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I did mine without the pic, you can do it by marking the cam wheel opposite the lobe and then counting teeth on the chain.
 

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Discussion Starter #3
parts were $205 shipped from Oneida.

SKU: (#18785)
Product: CAM SHAFT VALVE SV650/S 2003-04
Quantity: 1
Selected options:
PART: #1 CAMSHAFT INTAKE FRONT 12710-17G00
Item price: $ 92.99

SKU: (#18785)
Product: CAM SHAFT VALVE SV650/S 2003-04
Quantity: 1
Selected options:
PART: #3 CAMSHAFT REAR INTAKE 12730-17G00
Item price: $ 92.99

SKU: (#19190)
Product: CAM CHAIN SV 1999-2002
Quantity: 2
Selected options:
ITEM: #11 GASKET 12837-24A10
Item price: $ 1.18
 

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Discussion Starter #4
Thanks Zig, it would have been more helpful (for me at least) a few hours earlier. :wink: :D

The swap is complete and with the excpetion of a lost valve cover bolt gasket (which I fabricated a replacemnt out of leather) all is well.

Here's some more details about my install...
My bike is an '02 with ~3,500 miles, stock exhaust, stock filter (no snorkle), 150 main jets (unknown brand, maybe Mikuni?), 2 shims on the slide needle and unknown pilot and idle screw setting. The carb work was done before I got the bike and I was pleasently surprised to see it was done.

Install was straight forward, line up F on the rotor through the left case inspection cover by rotating engine with the 17mm bolt head through the inspection cover in the middle of the case. This will line up either the front or rear cylinder, not both at the same time. The manual has very good pics for this in the engine section page 109 to 120. You do not need the special tool to hold the tensioners while you install them, they would be nice but all you need is a small flathead screwdriver. The 03 intake cams have the exact same markings as the gen1 intake cams, just replace them exactly as the originals came out. The stock intake cams (the ones you pulled) go back in as per Zig's pic. The manual does a great job showing you how to get it all lined up, just do like the pictures show. Slowly rotate the crank a few revolutions with the 17mm bolt just to make sure you got it right, if you screwed something up and hit the starter then you'd get to do a valve job (not fun).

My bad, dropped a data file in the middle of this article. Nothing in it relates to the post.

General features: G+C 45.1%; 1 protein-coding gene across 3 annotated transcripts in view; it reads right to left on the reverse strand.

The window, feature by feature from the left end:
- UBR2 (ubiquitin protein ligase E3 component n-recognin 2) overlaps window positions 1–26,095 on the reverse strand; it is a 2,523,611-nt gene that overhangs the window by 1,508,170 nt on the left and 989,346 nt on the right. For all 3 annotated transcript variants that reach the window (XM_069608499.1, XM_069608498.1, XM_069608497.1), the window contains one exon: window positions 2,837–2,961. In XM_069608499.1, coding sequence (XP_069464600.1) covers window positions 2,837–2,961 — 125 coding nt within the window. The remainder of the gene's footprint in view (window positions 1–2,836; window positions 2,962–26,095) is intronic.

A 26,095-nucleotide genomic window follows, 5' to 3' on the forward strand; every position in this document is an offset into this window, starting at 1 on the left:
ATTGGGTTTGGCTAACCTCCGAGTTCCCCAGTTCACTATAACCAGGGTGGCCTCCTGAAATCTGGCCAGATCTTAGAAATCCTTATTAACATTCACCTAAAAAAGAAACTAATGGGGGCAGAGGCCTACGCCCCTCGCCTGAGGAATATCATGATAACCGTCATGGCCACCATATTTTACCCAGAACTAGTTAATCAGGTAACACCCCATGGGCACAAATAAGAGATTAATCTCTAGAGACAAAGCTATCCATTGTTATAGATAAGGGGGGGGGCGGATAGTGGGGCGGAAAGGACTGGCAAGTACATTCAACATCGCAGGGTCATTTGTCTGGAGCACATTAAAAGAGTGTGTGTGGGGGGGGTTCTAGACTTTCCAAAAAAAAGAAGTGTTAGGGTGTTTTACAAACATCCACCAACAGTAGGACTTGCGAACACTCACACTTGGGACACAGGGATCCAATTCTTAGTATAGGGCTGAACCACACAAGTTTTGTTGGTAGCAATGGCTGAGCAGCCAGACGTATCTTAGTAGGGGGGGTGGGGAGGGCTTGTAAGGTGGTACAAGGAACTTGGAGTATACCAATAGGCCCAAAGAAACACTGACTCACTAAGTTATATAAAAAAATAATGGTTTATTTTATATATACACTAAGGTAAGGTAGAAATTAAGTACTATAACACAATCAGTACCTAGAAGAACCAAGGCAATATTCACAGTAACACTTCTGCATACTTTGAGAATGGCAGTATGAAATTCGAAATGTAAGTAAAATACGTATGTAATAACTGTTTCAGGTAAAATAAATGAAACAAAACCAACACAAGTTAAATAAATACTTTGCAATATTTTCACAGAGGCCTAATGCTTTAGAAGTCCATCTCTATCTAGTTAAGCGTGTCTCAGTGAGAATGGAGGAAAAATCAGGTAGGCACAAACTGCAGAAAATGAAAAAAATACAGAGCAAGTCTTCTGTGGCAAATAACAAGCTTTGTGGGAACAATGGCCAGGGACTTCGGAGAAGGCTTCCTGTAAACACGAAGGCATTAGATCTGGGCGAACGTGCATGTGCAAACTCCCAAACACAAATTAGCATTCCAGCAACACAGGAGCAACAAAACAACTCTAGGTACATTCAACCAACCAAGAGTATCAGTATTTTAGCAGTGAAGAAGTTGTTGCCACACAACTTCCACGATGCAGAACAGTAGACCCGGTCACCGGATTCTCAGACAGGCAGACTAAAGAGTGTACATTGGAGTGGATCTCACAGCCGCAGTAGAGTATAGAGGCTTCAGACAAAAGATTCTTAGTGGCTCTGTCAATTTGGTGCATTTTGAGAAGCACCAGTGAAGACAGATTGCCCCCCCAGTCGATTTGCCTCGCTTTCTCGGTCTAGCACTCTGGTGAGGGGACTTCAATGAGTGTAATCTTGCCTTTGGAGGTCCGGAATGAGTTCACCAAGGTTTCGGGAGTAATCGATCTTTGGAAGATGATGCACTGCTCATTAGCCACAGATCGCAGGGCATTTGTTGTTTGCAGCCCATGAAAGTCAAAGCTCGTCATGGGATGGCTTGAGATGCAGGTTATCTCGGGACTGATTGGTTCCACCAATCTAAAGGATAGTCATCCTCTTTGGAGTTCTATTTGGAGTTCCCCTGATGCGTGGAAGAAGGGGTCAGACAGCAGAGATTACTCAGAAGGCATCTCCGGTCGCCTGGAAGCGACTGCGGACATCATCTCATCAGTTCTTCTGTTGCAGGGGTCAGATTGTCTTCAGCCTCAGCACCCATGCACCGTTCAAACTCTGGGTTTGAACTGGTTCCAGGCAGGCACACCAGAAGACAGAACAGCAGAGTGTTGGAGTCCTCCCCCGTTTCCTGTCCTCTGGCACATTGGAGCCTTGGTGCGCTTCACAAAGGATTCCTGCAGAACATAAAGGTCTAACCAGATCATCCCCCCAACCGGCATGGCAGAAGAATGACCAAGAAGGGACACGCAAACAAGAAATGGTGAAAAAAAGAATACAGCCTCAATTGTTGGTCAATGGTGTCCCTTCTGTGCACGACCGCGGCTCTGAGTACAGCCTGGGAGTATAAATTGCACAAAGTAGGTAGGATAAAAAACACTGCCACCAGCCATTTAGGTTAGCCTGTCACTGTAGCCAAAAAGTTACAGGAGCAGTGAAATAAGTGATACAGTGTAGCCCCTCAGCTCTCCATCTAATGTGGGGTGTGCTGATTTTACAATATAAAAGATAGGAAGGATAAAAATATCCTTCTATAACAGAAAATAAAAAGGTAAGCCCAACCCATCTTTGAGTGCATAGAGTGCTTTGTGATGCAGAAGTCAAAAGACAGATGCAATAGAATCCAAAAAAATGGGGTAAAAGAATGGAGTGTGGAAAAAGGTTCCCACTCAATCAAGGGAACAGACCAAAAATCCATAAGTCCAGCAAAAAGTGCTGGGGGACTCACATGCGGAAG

While I had the cams out I did some quick measuring, they're all rough measurements of the enire journal, not just lift. It's just to give you an idea as to the increase in lift...

03 intake = 1.425"
02 intake = 1.400"
02 exhaust = 1.325"

Just about everything you take apart has a torque spec of 7 ft-lbs, the cam chain tensioner adjuster bolt however is 6 ft-lbs.

The ride...
Hot Damn! On the test ride around the block it didn't feel much different but when I took it out and got on it, it really got light up front. I have no doubt that it will now power wheelie first and second. Hopefully Quintin will let me know how much he had to work his 03 SVS to keep up :D
 

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Discussion Starter #5 (Edited)
Here's some pics...

Here's where the timing marks are for the crank.



Some masking tape and cardboard are handy to make sure you don't mess up your radiator during removal / installation...



Here's the rear cylinder in time. Note the black magic marker on the rivets to ensure you put the new ones in the right spot...



Rear cylinder iwth new cams in place...



Rainbow sprinkles have been scientifically proven to make a project go more smoothly...